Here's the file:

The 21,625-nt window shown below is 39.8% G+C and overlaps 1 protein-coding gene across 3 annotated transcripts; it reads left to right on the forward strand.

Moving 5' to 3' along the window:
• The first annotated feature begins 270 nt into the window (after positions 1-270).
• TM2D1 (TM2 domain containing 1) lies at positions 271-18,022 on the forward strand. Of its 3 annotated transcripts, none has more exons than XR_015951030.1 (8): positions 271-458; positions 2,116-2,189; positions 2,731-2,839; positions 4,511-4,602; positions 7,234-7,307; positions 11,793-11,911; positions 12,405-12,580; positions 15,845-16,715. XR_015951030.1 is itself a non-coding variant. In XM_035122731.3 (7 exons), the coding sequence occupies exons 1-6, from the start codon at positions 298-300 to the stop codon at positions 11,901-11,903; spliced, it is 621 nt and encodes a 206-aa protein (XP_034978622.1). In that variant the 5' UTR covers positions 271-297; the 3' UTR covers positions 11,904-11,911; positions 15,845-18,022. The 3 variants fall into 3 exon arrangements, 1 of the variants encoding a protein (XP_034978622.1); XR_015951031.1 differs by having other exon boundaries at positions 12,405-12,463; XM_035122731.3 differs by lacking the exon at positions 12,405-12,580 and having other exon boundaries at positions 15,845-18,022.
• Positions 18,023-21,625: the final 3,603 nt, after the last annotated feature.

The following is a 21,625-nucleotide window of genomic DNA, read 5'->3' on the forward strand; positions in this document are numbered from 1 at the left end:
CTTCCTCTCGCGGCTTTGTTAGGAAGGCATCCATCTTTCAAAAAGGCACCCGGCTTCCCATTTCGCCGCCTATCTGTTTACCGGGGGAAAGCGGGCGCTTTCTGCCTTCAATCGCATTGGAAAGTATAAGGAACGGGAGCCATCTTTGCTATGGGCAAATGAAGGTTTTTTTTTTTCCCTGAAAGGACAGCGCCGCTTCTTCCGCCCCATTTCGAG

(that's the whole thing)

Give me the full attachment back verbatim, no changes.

The 21,625-nt window shown below is 39.8% G+C and overlaps 1 protein-coding gene across 3 annotated transcripts; it reads left to right on the forward strand.

Moving 5' to 3' along the window:
• The first annotated feature begins 270 nt into the window (after positions 1-270).
• TM2D1 (TM2 domain containing 1) lies at positions 271-18,022 on the forward strand. Of its 3 annotated transcripts, none has more exons than XR_015951030.1 (8): positions 271-458; positions 2,116-2,189; positions 2,731-2,839; positions 4,511-4,602; positions 7,234-7,307; positions 11,793-11,911; positions 12,405-12,580; positions 15,845-16,715. XR_015951030.1 is itself a non-coding variant. In XM_035122731.3 (7 exons), the coding sequence occupies exons 1-6, from the start codon at positions 298-300 to the stop codon at positions 11,901-11,903; spliced, it is 621 nt and encodes a 206-aa protein (XP_034978622.1). In that variant the 5' UTR covers positions 271-297; the 3' UTR covers positions 11,904-11,911; positions 15,845-18,022. The 3 variants fall into 3 exon arrangements, 1 of the variants encoding a protein (XP_034978622.1); XR_015951031.1 differs by having other exon boundaries at positions 12,405-12,463; XM_035122731.3 differs by lacking the exon at positions 12,405-12,580 and having other exon boundaries at positions 15,845-18,022.
• Positions 18,023-21,625: the final 3,603 nt, after the last annotated feature.

The following is a 21,625-nucleotide window of genomic DNA, read 5'->3' on the forward strand; positions in this document are numbered from 1 at the left end:
CTTCCTCTCGCGGCTTTGTTAGGAAGGCATCCATCTTTCAAAAAGGCACCCGGCTTCCCATTTCGCCGCCTATCTGTTTACCGGGGGAAAGCGGGCGCTTTCTGCCTTCAATCGCATTGGAAAGTATAAGGAACGGGAGCCATCTTTGCTATGGGCAAATGAAGGTTTTTTTTTTTCCCTGAAAGGACAGCGCCGCTTCTTCCGCCCCATTTCGAG